Microsoft removes 44 Intel CPUs from Windows 11's Processor Compatibility list

Martin Brinkmann
Aug 7, 2023
Updated • Aug 7, 2023
Windows 11 News

Microsoft's Windows 11 operating system has different hardware requirements than Windows 10, Windows 8.1 and previous versions of Windows. A modern processor is one of the requirements; Microsoft published three lists of officially supported CPUs, for Intel, AMD and Qualcomm, when it released Windows 11.

The company has updated the list several times since the release of Windows 11. Microsoft notes: "The processors listed represent the processor models which meet the minimum floor for the supported processor generations and up through the latest processors at the time of publication. These processors meet the design principles around security, reliability, and the minimum system requirements for Windows 11."

The AMD and Intel processor listings have been updated recently by Microsoft. While it is clear that new processors need to be added to the list regularly, as they are released, it happened in the past that Microsoft removed processors from the list. It is unclear why processors do get removed from the listing, as Microsoft does not provide information about this.

Our eagle-eyed colleagues over at Deskmodder discovered that Microsoft removed 44 Intel CPUs from the list of officially supported Windows 11 processors from the company. All are Intel Xeon processors, here is the full listing:

  • Intel® Xeon® E-2104G
  • Intel® Xeon® E-2124
  • Intel® Xeon® E-2124G
  • Intel® Xeon® E-2126G
  • Intel® Xeon® E-2134
  • Intel® Xeon® E-2136
  • Intel® Xeon® E-2144G
  • Intel® Xeon® E-2146G
  • Intel® Xeon® E-2174G
  • Intel® Xeon® E-2176G
  • Intel® Xeon® E-2176M
  • Intel® Xeon® E-2186G
  • Intel® Xeon® E-2186M
  • Intel® Xeon® E-2224
  • Intel® Xeon® E-2224G
  • Intel® Xeon® E-2226G
  • Intel® Xeon® E-2226GE
  • Intel® Xeon® E-2234
  • Intel® Xeon® E-2236
  • Intel® Xeon® E-2244G
  • Intel® Xeon® E-2246G
  • Intel® Xeon® E-2254ME
  • Intel® Xeon® E-2254ML
  • Intel® Xeon® E-2274G
  • Intel® Xeon® E-2276G
  • Intel® Xeon® E-2276M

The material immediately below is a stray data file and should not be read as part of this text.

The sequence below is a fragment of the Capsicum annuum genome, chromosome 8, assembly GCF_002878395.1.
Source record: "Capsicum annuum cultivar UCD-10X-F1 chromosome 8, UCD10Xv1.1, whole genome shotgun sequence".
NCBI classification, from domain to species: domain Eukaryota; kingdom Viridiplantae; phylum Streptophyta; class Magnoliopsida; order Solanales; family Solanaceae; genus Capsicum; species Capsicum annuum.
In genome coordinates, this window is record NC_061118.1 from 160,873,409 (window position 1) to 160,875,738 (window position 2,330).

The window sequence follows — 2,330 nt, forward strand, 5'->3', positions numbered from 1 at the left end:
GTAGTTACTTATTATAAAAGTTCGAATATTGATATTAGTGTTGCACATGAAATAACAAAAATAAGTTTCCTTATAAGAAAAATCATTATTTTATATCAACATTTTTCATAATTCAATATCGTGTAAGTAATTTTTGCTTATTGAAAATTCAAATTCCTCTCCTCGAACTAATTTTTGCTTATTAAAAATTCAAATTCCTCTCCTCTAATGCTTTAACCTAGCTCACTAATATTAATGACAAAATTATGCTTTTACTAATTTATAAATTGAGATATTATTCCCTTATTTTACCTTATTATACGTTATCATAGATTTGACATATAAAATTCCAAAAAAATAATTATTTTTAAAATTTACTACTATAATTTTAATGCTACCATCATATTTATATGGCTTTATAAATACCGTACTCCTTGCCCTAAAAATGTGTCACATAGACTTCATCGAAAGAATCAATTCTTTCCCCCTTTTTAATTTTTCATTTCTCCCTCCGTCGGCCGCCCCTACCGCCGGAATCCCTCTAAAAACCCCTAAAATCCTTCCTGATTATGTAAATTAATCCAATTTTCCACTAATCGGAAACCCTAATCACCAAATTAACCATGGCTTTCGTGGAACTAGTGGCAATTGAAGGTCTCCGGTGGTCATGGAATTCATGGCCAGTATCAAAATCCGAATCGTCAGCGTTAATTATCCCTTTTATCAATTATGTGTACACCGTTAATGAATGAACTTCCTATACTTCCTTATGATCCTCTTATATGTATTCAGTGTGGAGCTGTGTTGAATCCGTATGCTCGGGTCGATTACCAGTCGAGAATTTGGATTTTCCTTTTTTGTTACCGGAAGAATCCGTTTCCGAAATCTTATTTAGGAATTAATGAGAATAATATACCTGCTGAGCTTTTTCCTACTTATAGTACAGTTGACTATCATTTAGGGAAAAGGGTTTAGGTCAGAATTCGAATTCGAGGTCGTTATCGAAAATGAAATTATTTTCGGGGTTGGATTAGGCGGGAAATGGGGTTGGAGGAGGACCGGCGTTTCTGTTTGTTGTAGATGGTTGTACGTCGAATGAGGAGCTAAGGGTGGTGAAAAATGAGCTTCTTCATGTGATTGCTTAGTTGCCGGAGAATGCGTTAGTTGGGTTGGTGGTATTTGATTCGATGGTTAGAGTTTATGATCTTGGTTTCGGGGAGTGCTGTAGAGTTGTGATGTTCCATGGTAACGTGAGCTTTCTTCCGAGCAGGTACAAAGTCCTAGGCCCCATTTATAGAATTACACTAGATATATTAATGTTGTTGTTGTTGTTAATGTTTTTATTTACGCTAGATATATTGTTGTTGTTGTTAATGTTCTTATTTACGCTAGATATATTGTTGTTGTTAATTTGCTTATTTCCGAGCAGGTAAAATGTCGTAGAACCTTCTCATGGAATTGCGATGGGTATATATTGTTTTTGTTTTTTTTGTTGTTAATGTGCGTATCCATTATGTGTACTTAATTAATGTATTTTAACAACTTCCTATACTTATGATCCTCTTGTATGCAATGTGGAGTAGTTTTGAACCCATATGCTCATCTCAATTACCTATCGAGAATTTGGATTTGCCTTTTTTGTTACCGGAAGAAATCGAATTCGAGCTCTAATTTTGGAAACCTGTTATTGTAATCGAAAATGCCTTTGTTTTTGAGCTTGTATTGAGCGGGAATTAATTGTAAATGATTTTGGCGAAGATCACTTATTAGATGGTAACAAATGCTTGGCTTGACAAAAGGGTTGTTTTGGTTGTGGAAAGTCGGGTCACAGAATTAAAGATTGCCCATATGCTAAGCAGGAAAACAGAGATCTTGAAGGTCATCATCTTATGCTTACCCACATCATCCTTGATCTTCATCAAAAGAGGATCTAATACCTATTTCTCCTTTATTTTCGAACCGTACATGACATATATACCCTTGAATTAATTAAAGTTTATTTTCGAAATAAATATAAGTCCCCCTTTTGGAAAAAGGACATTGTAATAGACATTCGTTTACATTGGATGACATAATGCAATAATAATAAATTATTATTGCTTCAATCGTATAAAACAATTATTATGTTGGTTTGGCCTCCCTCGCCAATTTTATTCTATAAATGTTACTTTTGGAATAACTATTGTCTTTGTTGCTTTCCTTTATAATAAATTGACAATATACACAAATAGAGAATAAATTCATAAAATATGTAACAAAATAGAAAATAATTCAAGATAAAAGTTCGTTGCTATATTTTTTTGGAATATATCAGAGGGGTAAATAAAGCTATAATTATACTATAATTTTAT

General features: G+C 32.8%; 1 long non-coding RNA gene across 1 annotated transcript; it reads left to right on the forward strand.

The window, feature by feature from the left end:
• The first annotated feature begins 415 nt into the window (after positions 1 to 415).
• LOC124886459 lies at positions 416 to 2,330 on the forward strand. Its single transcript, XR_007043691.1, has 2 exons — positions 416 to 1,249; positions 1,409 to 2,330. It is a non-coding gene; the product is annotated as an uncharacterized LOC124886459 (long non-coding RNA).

• Intel® Xeon® E-2276ME
  • Intel® Xeon® E-2276ML
  • Intel® Xeon® E-2278G
  • Intel® Xeon® E-2278GE
  • Intel® Xeon® E-2278GEL
  • Intel® Xeon® E-2286G
  • Intel® Xeon® E-2286M
  • Intel® Xeon® E-2288G
  • Intel® Xeon® E-2314
  • Intel® Xeon® E-2324G
  • Intel® Xeon® E-2334
  • Intel® Xeon® E-2336
  • Intel® Xeon® E-2356G
  • Intel® Xeon® E-2374G
  • Intel® Xeon® E-2378
  • Intel® Xeon® E-2378G
  • Intel® Xeon® E-2386G
  • Intel® Xeon® E-2388G

All are processors of Intel's Xeon family of chips. Intel describes Intel Xeon processors as chips for entry server solutions. The processor family Xeon E was launched in 2018 by Intel and are considered 8th generation Intel processors.

The removal of a processor from the listing should not have any immediate impact on existing systems. OEMs, companies like HP, Dell or Asus, on the other hand, may not use these processors anymore when they create new Windows 11 PCs.

In other words: Windows 11 devices that are powered by one of the removed Intel Xeon processors won't suddenly be incompatible from one day to the other. Windows updates continues to work and there is little doubt that the upcoming Windows 11 version 23H2 update will install without issues on these devices.

Microsoft could still improve its communication skills by providing an explanation for removals and also announcing additions to the listings as well.

Now You: what is your take on the removal of the processors?

Microsoft removes 44 Intel CPUs from Windows 11's Processor Compatibility listing
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Microsoft removes 44 Intel CPUs from Windows 11's Processor Compatibility listing
Microsoft has removed 44 Intel processors from the official CPU compatibility listing of the Windows 11 operating system.
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  1. ng6333 said on August 8, 2023 at 1:31 pm

    Its mainly artificial. IMO go ahead & mod the media if the system
    is not mission critical. Chances are it will keep working , worst case
    you won’t be able upgrade to newer build. Within a current build, I
    don’t expect this theoretical killer update – in a later build *maybe*.
    Even then you can prepare by setting a target-release policy that will block
    your system from upgrading to a potential incompatible build.

    After that install open shell which is now Win 11 compatible and explorer-patcher
    to take it even further.

  2. EP said on August 7, 2023 at 5:26 pm

    speaking of CPUs supported or not supported in Win11, I recently saw this from Neowin:

  3. Mike said on August 7, 2023 at 3:38 pm

    What’s funny, are the people modifying their install media to get Windows 11 to work on unsupported hardware. Six months from now, an update will be rolled out automatically by Microsoft that expects your system to actually meet the requirements and starts taking advantage of the new features, and boom. Computer is a paperweight, cuz it doesn’t.

    1. John G. said on August 8, 2023 at 1:36 am

      Microsoft is digging its own grave while Linux is having fun. Sad and true at the same time.

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